Careful analysis and an open-minded observation of the situation reveals a possibility of making huge returns from the volatilies.
Economies and investors who invested based on a $140 oil price lost heavily due to the 70% dip in oil prices.
However, careful analysis and an open-minded observation of the situation reveals a possibility of making huge returns from the volatilies.
In the past week, international oil price has seen a 9 percent increase in the past week, but analysts predict another downward plummetion in the coming weeks.
How can investors benefit?
The relative stability of oil prices in the last week and probably the next week presents an opportunity to make a million dollars as long as crude prices do not fall dramatically in the next few months.
CNBC Thursday told a story of one trader who sold 55,000 MRO April 5-strike Puts for 28 cents each for a total of $1.5 million in credit. This is a bet that Marathon Oil shares stay above $4.72 by April expiration, a threshold 36 percent lower than where the stock closed Thursday. If MRO manages to stay above $5, the entirety of that $1.5 million is retained by the trader.
Analysing the situation, Dan Nathan of RiskReversal.com, says astute investors can take advantage of the fears of investors who are worried about oil prices falling further.
"One of the reasons this trader is probably looking to sell out-of-the-money puts [is that] the price of options, they're very elevated," Nathan said Thursday on CNBC's "Fast Money." "They probably have a long way to go if oil starts to settle."
Nathan also noted that Marathon Oil's stock has fallen steeply from its all-time high, trading near its all-time low of $6.52 that it hit in February.
"It's a bit of a mess," Nathan said. "If you think oil's going to settle and you think this balance sheet's OK," Marathon Oil is the place to sell put options.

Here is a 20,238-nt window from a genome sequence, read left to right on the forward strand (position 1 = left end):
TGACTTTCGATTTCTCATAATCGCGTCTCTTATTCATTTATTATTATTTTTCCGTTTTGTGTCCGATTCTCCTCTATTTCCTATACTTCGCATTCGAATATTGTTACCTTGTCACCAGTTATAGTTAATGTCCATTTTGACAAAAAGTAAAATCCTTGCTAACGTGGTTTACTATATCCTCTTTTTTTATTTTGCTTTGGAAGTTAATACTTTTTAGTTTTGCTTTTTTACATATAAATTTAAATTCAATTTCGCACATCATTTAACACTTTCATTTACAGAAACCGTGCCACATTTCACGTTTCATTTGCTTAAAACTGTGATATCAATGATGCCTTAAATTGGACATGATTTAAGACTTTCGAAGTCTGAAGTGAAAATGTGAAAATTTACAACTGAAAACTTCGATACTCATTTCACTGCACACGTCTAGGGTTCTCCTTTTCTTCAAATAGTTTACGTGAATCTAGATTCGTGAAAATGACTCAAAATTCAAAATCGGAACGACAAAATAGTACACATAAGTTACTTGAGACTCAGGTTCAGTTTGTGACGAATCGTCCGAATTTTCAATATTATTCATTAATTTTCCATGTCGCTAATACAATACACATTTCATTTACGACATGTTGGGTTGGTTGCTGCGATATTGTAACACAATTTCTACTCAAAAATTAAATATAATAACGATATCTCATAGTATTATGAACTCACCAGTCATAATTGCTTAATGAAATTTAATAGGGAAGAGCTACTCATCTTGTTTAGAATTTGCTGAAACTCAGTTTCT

Time.com enumerates 3 sure ways of making money from falling oil prices:
Ease off emerging markets. Russia and Iran need oil at or above $100 a barrel to avoid major budget deficits, says Matthew Berler, CEO of investment firm Osterweis. The Saudis have been playing hardball by refusing to cut production, and if they continue, “other parts of the emerging markets could get hit,” says Tom Forester, head of Forester Capital Management. Good reason to cut emerging markets to 5% of your portfolio.
Bet on shipping. With gas expected to stay 30¢ a gallon below 2014 highs, “the transportation industry is getting a big windfall,” says economist Edward Yardeni. Railroad stocks have been on a tear for years. So lean toward cheaper truckers and airlines, which benefit from sinking prices and rising spending. Two-thirds of SPDR S&P Transportation ETF is in those industries.
Save on a gas sipper. “When gas prices go down, you see an immediate impact on vehicle choice,” says John Krafcik, president of pricing siteTrueCar. Automakers have already begun discounting super-fuel-efficient cars—the Ford Focus Electric recently fell $6,000—and Krafcik expects to soon see “fantastic deals” on gas-engine midsize and compact sedans, which can get 30-plus mpg. Everyone else may be buying big—the SUV is back!—but a contrarian play may pay off in the long haul.